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# Chemistry 534 Gases Ms.

Godin

## 8 - Boyle's Law (1627-1691)

• Discovered relationship between P and V of any
gas'constant T and n
• In a simplified version of his many experiments he
observed results similar to following:
Volume Pressure P x V
1 2 16
2 4 8
3 8 4
4 16 2
5 20 1.6
• Derived a math formula for this relationship:
∎ Since: P1 x Vl = k and P2 X V2= K
Therefore:

## Where : P, = initial pressure

V 1 = initial volume
P2 =final pressure
V2= final volume

Boyle's Law

## Graphical Representation of Boyle's Law

Inverse relationship, where if V is halved, P is
doubled. (inverse of 1/2 is 2/1)

Sample Calculation
Ex- After decreasing the volume of a gas to
2.35L its pressure increases by 29.5kPa. If its
pressure was 125kPa, what was its starting
volume?

## Do questions p. 227 #4, p. 241 #15, 16,

21, 22

Boyles' Law
Use Boyles' Law to answer the following questions:
1) 1.00 L of a gas at standard temperature and pressure is
compressed to 473 mL. What is the new pressure of the
gas?

## 2) In a thermonuclear device, the pressure of O.OSO liters of gas

within the bomb casing reaches 4.0 x 10 6 atm. When the
bomb casing is destroyed by the explosion, the gas is
released into the atmosphere where it reaches a pressure of
1.00 atm. What is the volume of the gas after the
explosion?

## 3) Synthetic diamonds can be manufactured at pressures of 6.00

x 104 atm. If we took 2.00 liters of gas at 1.00 atm and
compressed it to a pressure of 6.00 x 10 4 atm, what would
the volume of that gas be?
4) The highest pressure ever produced in a laboratory setting
was about 2.0 x 106 atm. If we have a 1.0 x 10 -5 liter sample
of a gas at that pressure, then release the pressure until it is
equal to 0.275 atm, what would the new volume of that gas
be?

(1746-1823)

## His ex eriment showed data like this:

Trial Volume T(°C) T (k) V/T K*
1 120 27 300
2 160 127 400
3 240 327 600
4 300 477 750
5 400 727 1000
*means a constant
10 -Charles Law

## He derived a math formula for this relationship

Since: VI/T, = k and V2/T2= k

Therefore:
Where V1 = initial volume
Tl = initial temperature
V2= final volume
T2= final temperature

Example:
A gas was heated to a T of 125°C. Its volume
was 2.4L at a
temperature of
22°C. What is
the new
volume?
Charles Law Calculations

## 1) The temperature inside my refrigerator is about 4° Celsius. If I

place a balloon in my fridge that initially has a temperature of
22° C and a volume of 0.5 liters, what will be the volume of
the balloon when it is fully cooled by my refrigerator?

## 2) A man heats a balloon in the oven. If the balloon initially has

a volume of 0.4 liters and a temperature of 20 °C, what will
the volume of the balloon be after he heats it to a
temperature of 250 °C?

3) On hot days, you may have noticed that potato chip bags seem
to "inflate", even though they have not been opened. If I have
a 250 mL bag at a temperature of 19 °C, and I leave it in my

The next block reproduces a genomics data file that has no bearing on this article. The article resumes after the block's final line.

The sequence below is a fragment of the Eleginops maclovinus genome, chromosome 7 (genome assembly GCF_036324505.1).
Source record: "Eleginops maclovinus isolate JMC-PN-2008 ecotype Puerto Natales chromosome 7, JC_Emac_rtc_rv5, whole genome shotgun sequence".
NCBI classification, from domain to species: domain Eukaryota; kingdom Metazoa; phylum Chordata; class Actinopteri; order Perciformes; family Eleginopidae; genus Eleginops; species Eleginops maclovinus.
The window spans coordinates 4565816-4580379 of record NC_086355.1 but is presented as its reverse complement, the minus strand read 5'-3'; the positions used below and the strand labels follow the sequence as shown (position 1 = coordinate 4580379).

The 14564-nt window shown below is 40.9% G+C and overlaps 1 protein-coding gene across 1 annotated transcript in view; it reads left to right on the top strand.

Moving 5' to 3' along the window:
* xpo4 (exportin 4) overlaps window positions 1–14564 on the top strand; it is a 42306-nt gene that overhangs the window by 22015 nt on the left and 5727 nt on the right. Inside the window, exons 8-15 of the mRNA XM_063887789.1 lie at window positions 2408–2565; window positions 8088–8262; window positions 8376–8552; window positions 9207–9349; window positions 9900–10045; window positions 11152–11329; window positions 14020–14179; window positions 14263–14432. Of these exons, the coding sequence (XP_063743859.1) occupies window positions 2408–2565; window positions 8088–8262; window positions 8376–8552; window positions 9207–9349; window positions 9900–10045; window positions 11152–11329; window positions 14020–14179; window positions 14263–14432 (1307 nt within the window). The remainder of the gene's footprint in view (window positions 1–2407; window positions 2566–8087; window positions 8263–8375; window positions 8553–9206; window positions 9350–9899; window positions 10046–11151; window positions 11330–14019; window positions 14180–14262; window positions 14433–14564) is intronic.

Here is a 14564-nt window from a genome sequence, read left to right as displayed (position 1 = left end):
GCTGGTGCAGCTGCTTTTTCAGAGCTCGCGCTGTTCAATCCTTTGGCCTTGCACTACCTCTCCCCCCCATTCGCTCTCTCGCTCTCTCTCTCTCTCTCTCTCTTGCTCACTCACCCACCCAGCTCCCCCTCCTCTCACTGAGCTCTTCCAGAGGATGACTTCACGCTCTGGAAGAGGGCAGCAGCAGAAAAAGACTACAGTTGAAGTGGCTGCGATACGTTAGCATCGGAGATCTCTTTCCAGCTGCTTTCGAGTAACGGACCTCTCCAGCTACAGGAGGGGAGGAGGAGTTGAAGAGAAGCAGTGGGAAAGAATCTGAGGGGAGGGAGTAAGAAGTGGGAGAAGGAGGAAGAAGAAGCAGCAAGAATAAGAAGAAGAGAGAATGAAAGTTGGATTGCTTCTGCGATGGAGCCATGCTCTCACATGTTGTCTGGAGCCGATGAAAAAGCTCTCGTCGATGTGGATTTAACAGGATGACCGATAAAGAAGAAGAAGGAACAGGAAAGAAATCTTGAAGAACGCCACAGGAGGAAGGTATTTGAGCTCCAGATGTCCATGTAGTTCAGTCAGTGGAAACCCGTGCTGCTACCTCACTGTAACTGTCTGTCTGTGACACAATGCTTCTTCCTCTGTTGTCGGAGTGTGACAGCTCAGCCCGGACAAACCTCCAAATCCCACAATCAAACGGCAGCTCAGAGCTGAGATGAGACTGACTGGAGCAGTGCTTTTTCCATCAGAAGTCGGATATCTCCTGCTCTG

car which has a temperature of 60'C, what will the new
volume of the bag be?
temperature (25 °C), what will the new volume be if you put it in your freezer (-4
0
c)?

5) Some students believe that teachers are full of hot air. If I inhale 2.2 liters of gas
at a temperature of 18°C and it heats to a temperature of 38 °C in my lungs, what is the
new volume of the gas?

6) How hot will a 2.3 L balloon have to get to expand to a volume of 400 L?
Assume that the initial temperature of the balloon is 25 °C.

## 7) I have made a thermometer which measures temperature by the compressing and

expanding of gas in a piston. I have measured that at 100°C the volume of the
piston is 20 L. What is the temperature outside if the piston has a volume of 15
L? What would be appropriate clothing for the weather?

## Charles Law- Graphical Representation

Graph of V v s.
T (Celsius)
partially direct
relation between
V and T(°C)
Graph of V vs.
T (Kelvin) direct
Relation between
V and T(k) of a
Gas.

## 11- Gay-Lussac's Law

- math representation:
Where: P1 = initial pressure
T1 = initial temp. (Kelvin)
P2= final pressure
T2= final temp. (Kelvin)

-Example
A 5.OL rigid container holds a gas with a P of
122.25kPa and a T of 86°C. What was the initial
T(°C), if the original P was l.OSatm?

## V,= 5.OL (don't need, doesn't change)

P1= 1.OSatm x 101.3kPa
1 atm
= 106.4kPa
T, _ ?
P2 = 122.25kPa
T2 =860C + 273 = 359K

## 1. Determine the pressure change when a constant volume of gas at

1.00 atm is heated from 20.0 °C to 30.0 °C.
2. A gas has a pressure of 0.370 atm at 50.0 °C. What is the
pressure at standard temperature?

## 3. A gas has a pressure of 699.0 mm Hg at 40.0 °C. What is the

temperature at standard pressure?

## 4. If a gas is cooled from 323.0 K to 273.15 K and the volume is

kept constant what final pressure would result if the original
pressure was 750.0 mm Hg?

## 5. If a gas in a closed container is pressurized from 15.0

atmospheres to 16.0 atmospheres and its original temperature was
25.0 °C, what would the final temperature of the gas be?

## 6. A 30.0 L sample of nitrogen inside a rigid, metal container at

20.0 °C is placed inside an oven whose temperature is 50.0 °C. The
pressure inside the container at 20.0 °C was at 3.00 atm. What is
the pressure of the nitrogen after its temperature is increased?

- states that the V of any gas is directly
proportional to its n if P and T held constant

- math formula:

V - V2
nl n2
- math similar to Charles' law

Calculations

## 1: 5.00 L of a gas is known to contain 0.965 mol. If the amount of

gas is increased to 1.80 mol, what new volume will result (at an
unchanged temperature and pressure)?